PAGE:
Abstract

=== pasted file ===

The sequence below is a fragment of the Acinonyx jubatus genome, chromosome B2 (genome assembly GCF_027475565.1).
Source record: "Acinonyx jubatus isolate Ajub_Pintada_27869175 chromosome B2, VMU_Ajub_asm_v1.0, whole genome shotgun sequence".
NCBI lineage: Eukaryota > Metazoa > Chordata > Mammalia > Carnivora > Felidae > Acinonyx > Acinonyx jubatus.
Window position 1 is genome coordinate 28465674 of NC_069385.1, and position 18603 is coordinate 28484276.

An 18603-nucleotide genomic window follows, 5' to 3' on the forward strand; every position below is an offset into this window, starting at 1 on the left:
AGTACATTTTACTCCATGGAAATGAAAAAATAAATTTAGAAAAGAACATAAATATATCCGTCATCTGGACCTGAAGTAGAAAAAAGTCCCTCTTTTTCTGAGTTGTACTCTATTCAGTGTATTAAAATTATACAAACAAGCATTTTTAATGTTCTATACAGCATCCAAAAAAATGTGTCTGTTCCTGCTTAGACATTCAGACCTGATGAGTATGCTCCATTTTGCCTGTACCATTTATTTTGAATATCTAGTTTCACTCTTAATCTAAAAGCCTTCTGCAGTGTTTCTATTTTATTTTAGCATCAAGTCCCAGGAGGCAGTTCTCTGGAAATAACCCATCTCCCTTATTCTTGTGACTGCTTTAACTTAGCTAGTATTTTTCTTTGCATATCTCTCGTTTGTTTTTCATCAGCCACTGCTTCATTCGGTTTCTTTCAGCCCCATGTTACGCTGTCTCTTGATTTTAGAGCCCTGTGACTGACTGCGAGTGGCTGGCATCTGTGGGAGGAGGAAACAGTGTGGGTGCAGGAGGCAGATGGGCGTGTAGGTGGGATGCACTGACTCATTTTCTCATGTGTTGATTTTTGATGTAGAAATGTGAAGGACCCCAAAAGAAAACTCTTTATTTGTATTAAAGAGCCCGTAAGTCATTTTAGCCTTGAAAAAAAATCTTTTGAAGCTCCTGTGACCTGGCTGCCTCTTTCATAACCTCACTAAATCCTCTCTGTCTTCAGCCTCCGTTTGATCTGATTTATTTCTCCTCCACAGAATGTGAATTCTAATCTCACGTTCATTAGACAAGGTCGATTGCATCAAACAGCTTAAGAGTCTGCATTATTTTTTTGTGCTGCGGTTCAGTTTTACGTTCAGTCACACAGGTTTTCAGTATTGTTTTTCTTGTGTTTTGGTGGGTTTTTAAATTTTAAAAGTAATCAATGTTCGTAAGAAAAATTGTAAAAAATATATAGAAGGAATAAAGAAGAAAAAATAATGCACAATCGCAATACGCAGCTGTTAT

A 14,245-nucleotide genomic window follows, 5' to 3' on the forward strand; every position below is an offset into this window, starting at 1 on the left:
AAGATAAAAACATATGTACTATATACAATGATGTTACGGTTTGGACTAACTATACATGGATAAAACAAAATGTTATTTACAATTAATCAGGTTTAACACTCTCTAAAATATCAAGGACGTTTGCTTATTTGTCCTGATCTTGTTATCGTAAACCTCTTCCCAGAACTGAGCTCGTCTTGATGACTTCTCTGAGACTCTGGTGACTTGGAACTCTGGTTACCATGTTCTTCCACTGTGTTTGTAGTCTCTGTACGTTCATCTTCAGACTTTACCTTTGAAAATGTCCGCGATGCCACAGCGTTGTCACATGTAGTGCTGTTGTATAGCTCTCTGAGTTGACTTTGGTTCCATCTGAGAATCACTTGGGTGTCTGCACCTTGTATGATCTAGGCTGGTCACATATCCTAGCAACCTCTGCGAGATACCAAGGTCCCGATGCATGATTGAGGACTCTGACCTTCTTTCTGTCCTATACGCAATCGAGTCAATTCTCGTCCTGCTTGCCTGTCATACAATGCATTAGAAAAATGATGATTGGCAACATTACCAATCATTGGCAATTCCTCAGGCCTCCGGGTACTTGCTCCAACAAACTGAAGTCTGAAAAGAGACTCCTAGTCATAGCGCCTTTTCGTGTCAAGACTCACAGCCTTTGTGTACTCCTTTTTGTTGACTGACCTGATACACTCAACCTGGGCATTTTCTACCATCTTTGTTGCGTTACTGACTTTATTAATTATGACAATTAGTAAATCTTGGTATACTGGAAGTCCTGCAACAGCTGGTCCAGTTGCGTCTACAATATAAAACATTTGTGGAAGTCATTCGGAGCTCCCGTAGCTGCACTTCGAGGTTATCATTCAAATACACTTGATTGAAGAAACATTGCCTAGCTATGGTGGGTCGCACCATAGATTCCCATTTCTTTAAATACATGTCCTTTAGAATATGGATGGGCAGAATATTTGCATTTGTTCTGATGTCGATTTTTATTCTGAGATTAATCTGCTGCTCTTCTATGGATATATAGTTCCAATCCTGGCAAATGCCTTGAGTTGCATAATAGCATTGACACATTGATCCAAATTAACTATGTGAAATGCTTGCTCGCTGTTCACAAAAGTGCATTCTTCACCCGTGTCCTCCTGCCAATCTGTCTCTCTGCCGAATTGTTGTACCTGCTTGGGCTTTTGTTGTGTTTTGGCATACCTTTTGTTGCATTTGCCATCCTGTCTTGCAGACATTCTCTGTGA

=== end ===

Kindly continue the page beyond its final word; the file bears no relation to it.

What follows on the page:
A hybrid parameterization for the determination of in-water solar fluxes is developed and applied to compute the flux of solar radiation that penetrates beyond the upper-ocean mixed layer into permanent pycnocline waters on global space and climatological timescales. The net flux of solar radiation at depth is modeled using values of the solar flux incident at the sea surface, derived from the International Satellite Cloud Climatology Project dataset, and in-water attenuation coefficients, determined using upper ocean chlorophyll concentration supplied by Coastal Zone Color Scanner imagery. Solar radiation penetration can be a significant term (20 W m−2) in the mixed layer heat budget for tropical regions. In mid- and high-latitude regions, the annual solar flux entering permanent pycnocline waters is small (<5 W m−2). However, solar penetration in these regions is important on seasonal timescales since annual cycles in incident solar flux, upper-ocean chlorophyll concentration, and mixed layer depth cause trapping of penetrating solar energy of O(10 W m−2) within the seasonal pyonocline. This trapped thermal energy is unavailable for atmospheric exchange until winter—a period as long as nine months. A nondimensional parameter is introduced that quantifies the fraction of incident solar radiation contributing to mixed layer radiant heating. This parameter can be used to characterize the relative importance of solar penetration to ocean mixed layer thermal climate.

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